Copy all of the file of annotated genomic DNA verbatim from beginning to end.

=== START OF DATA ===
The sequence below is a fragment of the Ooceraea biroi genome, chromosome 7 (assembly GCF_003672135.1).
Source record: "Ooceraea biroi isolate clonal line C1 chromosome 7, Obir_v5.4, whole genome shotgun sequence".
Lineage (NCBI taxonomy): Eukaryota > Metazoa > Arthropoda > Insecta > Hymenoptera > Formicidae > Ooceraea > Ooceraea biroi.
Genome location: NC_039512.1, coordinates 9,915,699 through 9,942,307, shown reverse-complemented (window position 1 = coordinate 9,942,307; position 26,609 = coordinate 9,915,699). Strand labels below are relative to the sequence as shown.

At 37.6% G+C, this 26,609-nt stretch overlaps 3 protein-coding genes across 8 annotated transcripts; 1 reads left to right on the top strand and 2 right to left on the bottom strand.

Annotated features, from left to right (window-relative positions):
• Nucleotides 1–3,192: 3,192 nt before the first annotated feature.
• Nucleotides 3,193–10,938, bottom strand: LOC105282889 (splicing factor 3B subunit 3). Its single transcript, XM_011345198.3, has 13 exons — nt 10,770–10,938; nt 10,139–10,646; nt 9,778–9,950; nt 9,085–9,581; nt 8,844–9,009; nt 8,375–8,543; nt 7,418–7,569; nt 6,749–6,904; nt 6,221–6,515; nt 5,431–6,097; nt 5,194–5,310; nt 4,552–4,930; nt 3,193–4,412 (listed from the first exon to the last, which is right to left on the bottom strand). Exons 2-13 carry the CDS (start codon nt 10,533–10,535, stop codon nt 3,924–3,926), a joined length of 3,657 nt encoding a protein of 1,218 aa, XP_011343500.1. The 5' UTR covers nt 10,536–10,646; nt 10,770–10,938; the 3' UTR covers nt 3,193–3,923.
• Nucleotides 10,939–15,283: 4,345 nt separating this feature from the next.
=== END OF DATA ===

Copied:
The sequence below is a fragment of the Ooceraea biroi genome, chromosome 7 (assembly GCF_003672135.1).
Source record: "Ooceraea biroi isolate clonal line C1 chromosome 7, Obir_v5.4, whole genome shotgun sequence".
Lineage (NCBI taxonomy): Eukaryota > Metazoa > Arthropoda > Insecta > Hymenoptera > Formicidae > Ooceraea > Ooceraea biroi.
Genome location: NC_039512.1, coordinates 9,915,699 through 9,942,307, shown reverse-complemented (window position 1 = coordinate 9,942,307; position 26,609 = coordinate 9,915,699). Strand labels below are relative to the sequence as shown.

At 37.6% G+C, this 26,609-nt stretch overlaps 3 protein-coding genes across 8 annotated transcripts; 1 reads left to right on the top strand and 2 right to left on the bottom strand.

Annotated features, from left to right (window-relative positions):
• Nucleotides 1–3,192: 3,192 nt before the first annotated feature.
• Nucleotides 3,193–10,938, bottom strand: LOC105282889 (splicing factor 3B subunit 3). Its single transcript, XM_011345198.3, has 13 exons — nt 10,770–10,938; nt 10,139–10,646; nt 9,778–9,950; nt 9,085–9,581; nt 8,844–9,009; nt 8,375–8,543; nt 7,418–7,569; nt 6,749–6,904; nt 6,221–6,515; nt 5,431–6,097; nt 5,194–5,310; nt 4,552–4,930; nt 3,193–4,412 (listed from the first exon to the last, which is right to left on the bottom strand). Exons 2-13 carry the CDS (start codon nt 10,533–10,535, stop codon nt 3,924–3,926), a joined length of 3,657 nt encoding a protein of 1,218 aa, XP_011343500.1. The 5' UTR covers nt 10,536–10,646; nt 10,770–10,938; the 3' UTR covers nt 3,193–3,923.
• Nucleotides 10,939–15,283: 4,345 nt separating this feature from the next.